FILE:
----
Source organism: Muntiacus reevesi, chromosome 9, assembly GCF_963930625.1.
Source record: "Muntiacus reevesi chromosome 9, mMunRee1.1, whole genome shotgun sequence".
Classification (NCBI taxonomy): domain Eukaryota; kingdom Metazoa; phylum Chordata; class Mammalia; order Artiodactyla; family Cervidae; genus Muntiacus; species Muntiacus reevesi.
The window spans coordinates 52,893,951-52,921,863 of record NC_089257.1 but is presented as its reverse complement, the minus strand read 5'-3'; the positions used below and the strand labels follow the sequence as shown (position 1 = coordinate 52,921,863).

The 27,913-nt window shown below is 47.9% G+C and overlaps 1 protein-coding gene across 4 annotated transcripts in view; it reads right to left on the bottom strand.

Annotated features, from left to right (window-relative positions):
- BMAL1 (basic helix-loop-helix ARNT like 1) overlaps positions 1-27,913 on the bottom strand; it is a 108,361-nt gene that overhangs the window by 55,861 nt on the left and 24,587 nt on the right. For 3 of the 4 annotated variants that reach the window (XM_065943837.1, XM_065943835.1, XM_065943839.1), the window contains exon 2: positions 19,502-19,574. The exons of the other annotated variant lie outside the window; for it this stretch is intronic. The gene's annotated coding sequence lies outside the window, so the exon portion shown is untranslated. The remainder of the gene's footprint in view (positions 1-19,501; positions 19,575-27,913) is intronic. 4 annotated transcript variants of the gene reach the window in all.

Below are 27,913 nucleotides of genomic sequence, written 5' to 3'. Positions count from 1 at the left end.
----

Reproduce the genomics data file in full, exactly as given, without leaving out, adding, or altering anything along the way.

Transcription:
Source organism: Muntiacus reevesi, chromosome 9, assembly GCF_963930625.1.
Source record: "Muntiacus reevesi chromosome 9, mMunRee1.1, whole genome shotgun sequence".
Classification (NCBI taxonomy): domain Eukaryota; kingdom Metazoa; phylum Chordata; class Mammalia; order Artiodactyla; family Cervidae; genus Muntiacus; species Muntiacus reevesi.
The window spans coordinates 52,893,951-52,921,863 of record NC_089257.1 but is presented as its reverse complement, the minus strand read 5'-3'; the positions used below and the strand labels follow the sequence as shown (position 1 = coordinate 52,921,863).

The 27,913-nt window shown below is 47.9% G+C and overlaps 1 protein-coding gene across 4 annotated transcripts in view; it reads right to left on the bottom strand.

Annotated features, from left to right (window-relative positions):
- BMAL1 (basic helix-loop-helix ARNT like 1) overlaps positions 1-27,913 on the bottom strand; it is a 108,361-nt gene that overhangs the window by 55,861 nt on the left and 24,587 nt on the right. For 3 of the 4 annotated variants that reach the window (XM_065943837.1, XM_065943835.1, XM_065943839.1), the window contains exon 2: positions 19,502-19,574. The exons of the other annotated variant lie outside the window; for it this stretch is intronic. The gene's annotated coding sequence lies outside the window, so the exon portion shown is untranslated. The remainder of the gene's footprint in view (positions 1-19,501; positions 19,575-27,913) is intronic. 4 annotated transcript variants of the gene reach the window in all.

Below are 27,913 nucleotides of genomic sequence, written 5' to 3'. Positions count from 1 at the left end.